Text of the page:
Here the Lorax’s syntax belies his egalitarian message, ascribing ownership and agency to those who possess the human ability to speak and to name described by Derrida (32) when he asserts: “I speak for the trees, for the trees have no tongues.” Lebduska argues that “In condemning the Once-ler and speaking for the trees, Seuss’s Lorax offers a biocentric defense in which nonhuman nature has as much right to existence as humanity” (Lebduska 149). However, the Lorax’s syntax, and particularly his use of pronouns, undermines his ecological message by asserting his ownership and rights with regard to nature over and above those of the Once-ler.
When he demands to know “What’s that THING you’ve made out of my Truffula tuft?”, his use of the possessive pronoun contests the Once-ler’s appropriation in terms of a prior claim of ownership through the use of the pronoun “my”, repeated again in each instance of his dialogue with the Once-ler: “thanks to your hacking my trees to the ground”; “my poor Bar-ba-loots”; and “My poor Swomee-Swans” [my italics]. According to Teorey, “the Seussian rhythm and rhyme cause the environmental message to stick in readers’ memories after they put down the book” (Teorey 324). However, the playful rhythm of the Lorax’s rant further undermines his message by making his anger a subject of ridicule; as the two characters engage in this battle of rhetoric, the reader is left without an objective outsider to the language of ownership.
Not only the language of The Lorax, however, but also the narrative structure work to undermine the message of environmental responsibility being offered. Nathalie Op de Beeck suggests the ultimate impotence of the ending, pointing out that “In the end, the Lorax can do nothing but leave his home space, and the Once-ler runs out of resources before passing the last Truffula seed to somebody else” (Op de Beeck 266). More importantly, however, the ending functions not by reimagining the relationship between human-beings and nature, or between consumers and producers, but rather by perpetuating the situation of human possession already established through language.
As Johansson argues, “the child and the Once-ler share the same fate; they both bear the responsibility and the consequences of one another’s lives and actions” (Johansson 360); this mirror relationship established by the narrative replaces the humanistic perspective of the Once-ler with that of the reader/boy. When the Once-ler tells the reader/boy at the end of the narrative that “You’re in charge of the last of the Truffula Seeds”, he literally passes on not only responsibility for nature, but also literal ownership of nature in the form of possession of the seed, to be used or abused at will.Anthropocentricism, therefore, is perpetuated both through the linguistic and narrative structures of the story, ultimately undermining its environmentalist message of conservation.
Abdelrahim argues that “People constitute the repositories for the narrative that colonizes them” (Abdelrahim 17). If this is the case, especially for children’s literature, the texts like The Lorax convey important messages about the human-nature relationship which have the potential to either reconceptualize or perpetuate exploitative perspectives.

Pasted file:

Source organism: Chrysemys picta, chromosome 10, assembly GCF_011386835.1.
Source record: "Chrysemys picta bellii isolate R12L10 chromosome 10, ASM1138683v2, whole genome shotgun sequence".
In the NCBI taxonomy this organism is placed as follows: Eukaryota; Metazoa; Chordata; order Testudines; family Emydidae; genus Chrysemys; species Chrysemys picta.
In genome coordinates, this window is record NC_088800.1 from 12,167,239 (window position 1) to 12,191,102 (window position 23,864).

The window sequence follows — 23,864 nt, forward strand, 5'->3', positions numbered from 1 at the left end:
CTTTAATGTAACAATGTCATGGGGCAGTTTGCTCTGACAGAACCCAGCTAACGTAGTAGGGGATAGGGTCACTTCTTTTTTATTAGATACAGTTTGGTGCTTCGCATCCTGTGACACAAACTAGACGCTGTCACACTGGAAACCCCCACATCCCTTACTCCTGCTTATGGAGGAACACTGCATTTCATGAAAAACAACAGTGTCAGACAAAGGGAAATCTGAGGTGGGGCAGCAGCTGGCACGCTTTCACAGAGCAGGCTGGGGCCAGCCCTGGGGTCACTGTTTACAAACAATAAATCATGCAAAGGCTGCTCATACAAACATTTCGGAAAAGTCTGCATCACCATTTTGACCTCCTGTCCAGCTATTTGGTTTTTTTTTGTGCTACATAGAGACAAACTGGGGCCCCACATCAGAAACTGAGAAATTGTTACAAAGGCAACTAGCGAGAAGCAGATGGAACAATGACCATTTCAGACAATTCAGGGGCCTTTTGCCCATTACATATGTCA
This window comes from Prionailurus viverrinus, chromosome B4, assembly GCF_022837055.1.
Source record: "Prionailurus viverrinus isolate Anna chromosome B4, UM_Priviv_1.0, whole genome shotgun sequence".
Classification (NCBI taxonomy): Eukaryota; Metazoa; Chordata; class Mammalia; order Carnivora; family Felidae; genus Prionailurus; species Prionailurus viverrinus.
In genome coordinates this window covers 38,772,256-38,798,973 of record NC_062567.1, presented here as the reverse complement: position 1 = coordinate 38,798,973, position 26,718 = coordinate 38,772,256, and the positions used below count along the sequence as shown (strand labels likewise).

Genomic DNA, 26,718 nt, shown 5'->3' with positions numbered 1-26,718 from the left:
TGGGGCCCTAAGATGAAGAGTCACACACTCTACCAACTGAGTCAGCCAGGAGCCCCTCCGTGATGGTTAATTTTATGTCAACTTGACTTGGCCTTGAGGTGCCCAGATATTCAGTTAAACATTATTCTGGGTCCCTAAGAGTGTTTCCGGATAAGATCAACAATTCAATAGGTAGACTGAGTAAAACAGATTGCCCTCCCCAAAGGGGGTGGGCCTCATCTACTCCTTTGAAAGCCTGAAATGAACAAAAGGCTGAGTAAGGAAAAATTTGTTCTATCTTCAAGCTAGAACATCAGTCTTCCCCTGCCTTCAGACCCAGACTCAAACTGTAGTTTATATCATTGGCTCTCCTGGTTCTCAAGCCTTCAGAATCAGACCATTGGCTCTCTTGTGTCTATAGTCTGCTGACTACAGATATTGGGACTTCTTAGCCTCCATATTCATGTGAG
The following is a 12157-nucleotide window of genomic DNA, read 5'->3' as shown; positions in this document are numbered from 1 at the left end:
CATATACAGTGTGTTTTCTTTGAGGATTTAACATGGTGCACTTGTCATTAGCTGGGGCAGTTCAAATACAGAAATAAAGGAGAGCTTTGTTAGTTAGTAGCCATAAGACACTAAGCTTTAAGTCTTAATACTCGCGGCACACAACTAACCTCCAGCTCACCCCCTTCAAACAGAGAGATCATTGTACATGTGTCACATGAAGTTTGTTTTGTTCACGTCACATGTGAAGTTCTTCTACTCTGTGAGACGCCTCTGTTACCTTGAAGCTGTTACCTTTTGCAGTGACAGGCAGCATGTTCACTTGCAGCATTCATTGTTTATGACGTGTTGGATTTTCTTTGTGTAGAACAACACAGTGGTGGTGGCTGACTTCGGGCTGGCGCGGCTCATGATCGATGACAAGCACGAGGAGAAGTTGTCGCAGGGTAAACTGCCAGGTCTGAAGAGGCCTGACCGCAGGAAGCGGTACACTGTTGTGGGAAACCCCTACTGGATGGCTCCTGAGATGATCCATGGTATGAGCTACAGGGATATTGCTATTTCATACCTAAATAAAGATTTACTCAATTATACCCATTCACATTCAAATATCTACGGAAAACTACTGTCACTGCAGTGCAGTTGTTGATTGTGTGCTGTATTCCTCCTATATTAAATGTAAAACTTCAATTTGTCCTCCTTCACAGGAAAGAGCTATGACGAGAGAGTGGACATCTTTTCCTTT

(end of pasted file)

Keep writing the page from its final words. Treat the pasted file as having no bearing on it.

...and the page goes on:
AbdelRahim, Layla. Children’s Literature, Domestication, and Social Foundation: Narratives of Civilization and Wilderness. Routledge, 2015.
Derrida, Jacques. The Animal That Therefore I Am. Trans. David Wills. Fordham University Press, 2008.
Geisel, Theodore Seuss. The Lorax. Random House, 1999.
Johansson, V. “’In Charge of the Truffula Seeds’: On Children’s Literature, Rationality and Children’s Voices in Philosophy.” Journal of Philosophy of Education, vol. 45, no. 2, 2011, pp. 359-377.
Lebduska, Lisa. “Rethinking Human Need: Seuss’s The Lorax.” Children’s Literature Association Quarterly, vol. 19, no. 4, 1994, pp. 170–176.
Op de Beeck, Nathalie. “Speaking for the Trees: Environmental Ethics in the Rhetoric and Production of Picture Books.” Children’s Literature Association Quarterly, vol. 30, no. 3, 2005, pp. 265–287.
Teorey, Matthew. “The Lorax and Wallace Stegner: Inspiring Children’s Environmental Activism.” Children’s Literature in Education, vol. 45, no. 4, Dec. 2014, pp. 324-339.
This post was originally published on the former Worrisome Words site on August 11, 2017
The holocaust comes up again and and again in classroom teaching; so much so, in fact, that it can sometimes be a struggle to find fiction that makes the topic feel fresh, exciting, and relevant again. In remedy to that problem, here is a list of some of my absolute favorites: these texts have proved to be winners with students as well as teachers, offering fresh new perspectives and in-depth explorations that are great for stimulating discussion.
Marcus Zusak. The Book Thief. Alfred A. Knopf, 2007. “Liesel Meminger is a foster girl living outside of Munich, who scratches out a meager existence for herself by stealing when she encounters something she can’t resist–books. With the help of her accordion-playing foster father, she learns to read and shares her stolen books with her neighbors during bombing raids as well as with the Jewish man hidden in her basement” (From Amazon Product Page).